The Ovetari Chapel

Posted: December 23, 2010 in Uncategorized

One of the most stunning examples of Tattoowall uses is the restoration of the frescoes in the Ovetari Chapel in Padova, Italy, by Andrea Montegna. The definition of a fresco is the art of painting on fresh, moist plaster with pigments dissolved in water.

Bombed during the Second World War, the chapel and its frescoes were reduced to fragments (more than 80,000).

The frescoes, completed in 1455, depict the Martyrdom of St. James and were a masterpiece by Renaissance painter Andrea Mantegna, and attracted large crowds to Padova before the bombing. (Montegna started painting this when he was only 17).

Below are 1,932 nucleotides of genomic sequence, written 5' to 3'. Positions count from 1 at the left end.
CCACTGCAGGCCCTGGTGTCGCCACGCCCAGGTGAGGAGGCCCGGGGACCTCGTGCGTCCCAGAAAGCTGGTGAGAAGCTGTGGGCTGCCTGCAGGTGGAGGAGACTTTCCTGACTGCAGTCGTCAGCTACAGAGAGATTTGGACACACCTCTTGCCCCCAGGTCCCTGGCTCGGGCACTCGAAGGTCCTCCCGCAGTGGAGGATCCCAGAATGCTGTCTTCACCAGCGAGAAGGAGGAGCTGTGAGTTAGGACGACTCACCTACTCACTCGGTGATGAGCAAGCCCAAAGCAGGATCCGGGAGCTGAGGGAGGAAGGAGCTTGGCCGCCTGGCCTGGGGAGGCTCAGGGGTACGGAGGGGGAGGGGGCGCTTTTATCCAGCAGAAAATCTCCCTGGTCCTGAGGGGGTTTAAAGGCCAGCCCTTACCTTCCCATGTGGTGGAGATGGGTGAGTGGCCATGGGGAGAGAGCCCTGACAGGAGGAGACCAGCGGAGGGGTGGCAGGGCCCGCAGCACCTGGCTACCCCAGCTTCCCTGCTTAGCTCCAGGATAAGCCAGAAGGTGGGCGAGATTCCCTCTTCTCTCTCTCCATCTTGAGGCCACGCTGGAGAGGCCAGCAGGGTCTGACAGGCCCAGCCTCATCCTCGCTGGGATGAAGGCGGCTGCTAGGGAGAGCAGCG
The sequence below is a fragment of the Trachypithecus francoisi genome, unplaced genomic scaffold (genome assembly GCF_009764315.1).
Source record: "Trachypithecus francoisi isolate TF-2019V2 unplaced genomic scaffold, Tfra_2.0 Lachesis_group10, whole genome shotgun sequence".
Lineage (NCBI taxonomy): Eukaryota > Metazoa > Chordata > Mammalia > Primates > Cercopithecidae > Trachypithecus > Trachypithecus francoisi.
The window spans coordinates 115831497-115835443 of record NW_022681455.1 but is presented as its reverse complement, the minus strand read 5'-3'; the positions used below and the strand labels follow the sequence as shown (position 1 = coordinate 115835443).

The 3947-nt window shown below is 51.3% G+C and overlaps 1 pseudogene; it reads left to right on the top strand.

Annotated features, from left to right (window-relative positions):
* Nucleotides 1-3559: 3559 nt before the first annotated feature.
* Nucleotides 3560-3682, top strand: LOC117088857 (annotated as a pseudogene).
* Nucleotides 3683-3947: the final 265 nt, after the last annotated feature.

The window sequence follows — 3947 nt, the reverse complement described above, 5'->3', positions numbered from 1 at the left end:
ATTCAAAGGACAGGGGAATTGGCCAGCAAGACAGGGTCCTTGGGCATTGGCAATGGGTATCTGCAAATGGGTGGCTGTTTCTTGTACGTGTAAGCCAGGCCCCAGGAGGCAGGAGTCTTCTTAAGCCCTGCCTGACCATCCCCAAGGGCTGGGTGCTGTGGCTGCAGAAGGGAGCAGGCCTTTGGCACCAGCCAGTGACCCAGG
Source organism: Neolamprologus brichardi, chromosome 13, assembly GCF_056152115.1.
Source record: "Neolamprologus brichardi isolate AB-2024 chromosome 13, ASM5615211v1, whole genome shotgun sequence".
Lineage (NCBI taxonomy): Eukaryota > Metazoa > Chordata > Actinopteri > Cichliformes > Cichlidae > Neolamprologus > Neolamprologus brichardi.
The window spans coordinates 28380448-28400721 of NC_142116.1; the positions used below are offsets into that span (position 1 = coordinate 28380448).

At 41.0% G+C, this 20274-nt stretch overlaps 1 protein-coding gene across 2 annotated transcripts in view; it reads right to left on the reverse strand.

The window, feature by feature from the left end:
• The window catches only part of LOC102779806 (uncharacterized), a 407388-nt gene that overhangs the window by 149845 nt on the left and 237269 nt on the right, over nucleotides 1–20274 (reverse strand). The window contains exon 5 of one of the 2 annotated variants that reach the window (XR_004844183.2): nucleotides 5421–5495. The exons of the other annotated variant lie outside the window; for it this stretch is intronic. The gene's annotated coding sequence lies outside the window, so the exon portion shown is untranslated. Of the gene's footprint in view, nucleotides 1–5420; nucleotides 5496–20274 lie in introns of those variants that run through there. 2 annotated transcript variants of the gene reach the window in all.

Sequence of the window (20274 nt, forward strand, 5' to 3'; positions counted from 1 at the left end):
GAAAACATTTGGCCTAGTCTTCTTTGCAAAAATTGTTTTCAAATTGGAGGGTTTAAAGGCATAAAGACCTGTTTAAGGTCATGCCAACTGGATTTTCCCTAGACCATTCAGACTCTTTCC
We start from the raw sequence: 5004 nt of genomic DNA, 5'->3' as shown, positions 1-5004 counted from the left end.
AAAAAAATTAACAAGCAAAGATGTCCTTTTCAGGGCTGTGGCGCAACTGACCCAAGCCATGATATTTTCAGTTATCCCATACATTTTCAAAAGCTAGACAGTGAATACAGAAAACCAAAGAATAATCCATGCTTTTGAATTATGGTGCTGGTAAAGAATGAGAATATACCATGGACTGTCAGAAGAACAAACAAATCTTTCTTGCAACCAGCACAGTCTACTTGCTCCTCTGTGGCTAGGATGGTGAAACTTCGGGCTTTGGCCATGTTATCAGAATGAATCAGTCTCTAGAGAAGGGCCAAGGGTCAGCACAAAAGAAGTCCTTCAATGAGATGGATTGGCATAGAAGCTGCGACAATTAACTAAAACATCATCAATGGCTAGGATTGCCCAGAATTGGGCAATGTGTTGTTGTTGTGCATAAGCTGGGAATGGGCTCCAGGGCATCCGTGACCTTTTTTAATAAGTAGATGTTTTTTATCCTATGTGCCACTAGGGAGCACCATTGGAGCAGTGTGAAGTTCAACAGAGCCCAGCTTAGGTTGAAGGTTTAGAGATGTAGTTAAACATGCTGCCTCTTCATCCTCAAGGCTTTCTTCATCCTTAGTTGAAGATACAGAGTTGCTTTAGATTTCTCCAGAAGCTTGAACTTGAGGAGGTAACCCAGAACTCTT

With the help of innovative multimedia equipment, the fragments were classified one by one, then scanned and measured. The tiny, shattered pieces were then reassembled in the most gigantic puzzle of art history.

Reconstructed in virtual form, via computer techniques of image recognition, the huge puzzle was represented by more than eighty thousand fragments of frescoes. This masterpiece of Venetian Renaissance art is also evidence of the artistic personality and innovative genius of a young Andrea Mantegna.

The restoration work was a collaborative effort between Italy and Serbia. The Tattoowall was used by the experts, graphic designers and artists to perfectly reproduce the original fresco. The work was begun in 2006.


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